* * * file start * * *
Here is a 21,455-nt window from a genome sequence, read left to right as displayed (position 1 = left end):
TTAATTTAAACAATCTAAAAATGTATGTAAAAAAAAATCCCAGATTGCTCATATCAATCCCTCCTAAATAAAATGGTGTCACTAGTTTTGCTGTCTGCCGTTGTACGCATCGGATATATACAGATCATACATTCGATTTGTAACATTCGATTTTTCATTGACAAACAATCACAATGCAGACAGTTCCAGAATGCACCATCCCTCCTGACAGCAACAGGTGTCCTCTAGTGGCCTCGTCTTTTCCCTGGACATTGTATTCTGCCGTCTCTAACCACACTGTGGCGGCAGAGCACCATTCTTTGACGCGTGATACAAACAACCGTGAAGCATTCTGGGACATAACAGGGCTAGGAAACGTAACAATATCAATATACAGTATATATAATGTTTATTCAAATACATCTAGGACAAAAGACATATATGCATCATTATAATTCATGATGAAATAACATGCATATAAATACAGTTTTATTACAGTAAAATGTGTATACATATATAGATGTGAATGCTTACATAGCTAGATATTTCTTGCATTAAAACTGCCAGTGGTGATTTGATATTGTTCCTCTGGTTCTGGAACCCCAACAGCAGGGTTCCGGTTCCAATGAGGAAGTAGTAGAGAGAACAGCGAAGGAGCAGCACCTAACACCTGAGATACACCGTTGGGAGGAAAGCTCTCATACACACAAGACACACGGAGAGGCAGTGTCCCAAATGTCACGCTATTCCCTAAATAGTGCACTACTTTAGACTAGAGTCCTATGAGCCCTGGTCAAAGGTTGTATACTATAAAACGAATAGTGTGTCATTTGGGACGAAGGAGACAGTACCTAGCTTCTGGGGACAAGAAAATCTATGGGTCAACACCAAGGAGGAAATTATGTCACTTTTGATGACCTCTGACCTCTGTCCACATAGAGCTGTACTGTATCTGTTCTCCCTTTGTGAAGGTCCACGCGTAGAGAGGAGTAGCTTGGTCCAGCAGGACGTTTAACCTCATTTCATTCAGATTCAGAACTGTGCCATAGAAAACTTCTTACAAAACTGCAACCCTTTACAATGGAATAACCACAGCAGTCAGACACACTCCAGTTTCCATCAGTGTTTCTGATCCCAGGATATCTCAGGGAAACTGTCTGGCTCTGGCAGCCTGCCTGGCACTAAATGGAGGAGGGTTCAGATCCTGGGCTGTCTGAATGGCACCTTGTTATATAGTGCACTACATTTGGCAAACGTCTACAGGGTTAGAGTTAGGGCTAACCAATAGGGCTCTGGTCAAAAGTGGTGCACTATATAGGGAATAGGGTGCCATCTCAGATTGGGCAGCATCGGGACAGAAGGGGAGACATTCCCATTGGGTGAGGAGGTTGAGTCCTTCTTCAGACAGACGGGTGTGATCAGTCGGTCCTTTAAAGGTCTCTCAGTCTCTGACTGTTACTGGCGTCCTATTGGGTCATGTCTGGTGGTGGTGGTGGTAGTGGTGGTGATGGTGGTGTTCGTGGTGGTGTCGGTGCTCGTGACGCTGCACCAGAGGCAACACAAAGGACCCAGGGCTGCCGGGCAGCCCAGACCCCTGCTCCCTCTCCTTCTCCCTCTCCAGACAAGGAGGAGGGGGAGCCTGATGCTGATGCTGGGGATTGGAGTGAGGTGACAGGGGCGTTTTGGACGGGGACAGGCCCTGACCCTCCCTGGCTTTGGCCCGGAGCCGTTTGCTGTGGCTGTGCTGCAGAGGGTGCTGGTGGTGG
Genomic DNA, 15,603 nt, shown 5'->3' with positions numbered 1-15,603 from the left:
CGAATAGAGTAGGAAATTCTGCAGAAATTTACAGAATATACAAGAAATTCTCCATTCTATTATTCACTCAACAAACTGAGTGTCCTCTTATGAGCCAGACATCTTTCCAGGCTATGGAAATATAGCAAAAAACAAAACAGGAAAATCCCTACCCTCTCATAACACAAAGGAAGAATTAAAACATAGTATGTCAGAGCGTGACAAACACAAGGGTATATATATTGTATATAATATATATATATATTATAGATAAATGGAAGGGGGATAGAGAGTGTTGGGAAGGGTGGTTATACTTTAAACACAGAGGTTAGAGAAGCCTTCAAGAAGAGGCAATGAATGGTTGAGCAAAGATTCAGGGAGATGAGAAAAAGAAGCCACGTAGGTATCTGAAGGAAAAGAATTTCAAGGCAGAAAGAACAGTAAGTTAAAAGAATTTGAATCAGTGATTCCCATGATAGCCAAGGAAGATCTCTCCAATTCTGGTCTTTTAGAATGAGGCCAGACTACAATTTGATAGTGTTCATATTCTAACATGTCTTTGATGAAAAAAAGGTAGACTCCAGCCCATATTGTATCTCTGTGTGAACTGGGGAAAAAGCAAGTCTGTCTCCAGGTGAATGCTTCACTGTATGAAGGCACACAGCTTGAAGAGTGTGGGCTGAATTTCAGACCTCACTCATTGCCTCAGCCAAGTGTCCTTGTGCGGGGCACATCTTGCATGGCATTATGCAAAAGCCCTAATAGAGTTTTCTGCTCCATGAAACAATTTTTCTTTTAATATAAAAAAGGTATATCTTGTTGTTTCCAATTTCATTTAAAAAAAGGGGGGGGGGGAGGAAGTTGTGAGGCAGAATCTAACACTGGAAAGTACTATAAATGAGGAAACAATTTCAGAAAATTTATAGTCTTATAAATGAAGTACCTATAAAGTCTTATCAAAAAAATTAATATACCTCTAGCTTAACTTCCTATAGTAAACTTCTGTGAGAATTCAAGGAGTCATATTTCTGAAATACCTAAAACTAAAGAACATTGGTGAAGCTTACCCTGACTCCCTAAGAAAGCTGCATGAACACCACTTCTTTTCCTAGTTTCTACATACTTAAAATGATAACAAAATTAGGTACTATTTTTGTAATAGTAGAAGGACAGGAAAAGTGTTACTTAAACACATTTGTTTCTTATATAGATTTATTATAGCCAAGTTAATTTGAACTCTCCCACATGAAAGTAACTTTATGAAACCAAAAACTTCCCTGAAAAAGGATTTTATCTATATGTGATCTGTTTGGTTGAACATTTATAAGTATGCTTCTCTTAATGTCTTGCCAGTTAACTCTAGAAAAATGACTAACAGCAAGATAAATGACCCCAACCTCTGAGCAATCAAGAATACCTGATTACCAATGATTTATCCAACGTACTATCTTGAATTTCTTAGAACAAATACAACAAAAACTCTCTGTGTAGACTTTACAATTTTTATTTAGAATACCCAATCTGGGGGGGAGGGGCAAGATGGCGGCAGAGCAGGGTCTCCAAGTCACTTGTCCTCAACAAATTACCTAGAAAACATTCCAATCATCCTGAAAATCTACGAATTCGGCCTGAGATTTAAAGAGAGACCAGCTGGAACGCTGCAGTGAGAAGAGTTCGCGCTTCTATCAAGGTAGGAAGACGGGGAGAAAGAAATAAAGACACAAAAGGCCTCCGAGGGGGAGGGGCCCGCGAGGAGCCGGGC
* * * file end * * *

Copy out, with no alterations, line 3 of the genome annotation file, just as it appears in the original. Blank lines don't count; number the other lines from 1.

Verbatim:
Genomic DNA, 15,603 nt, shown 5'->3' with positions numbered 1-15,603 from the left: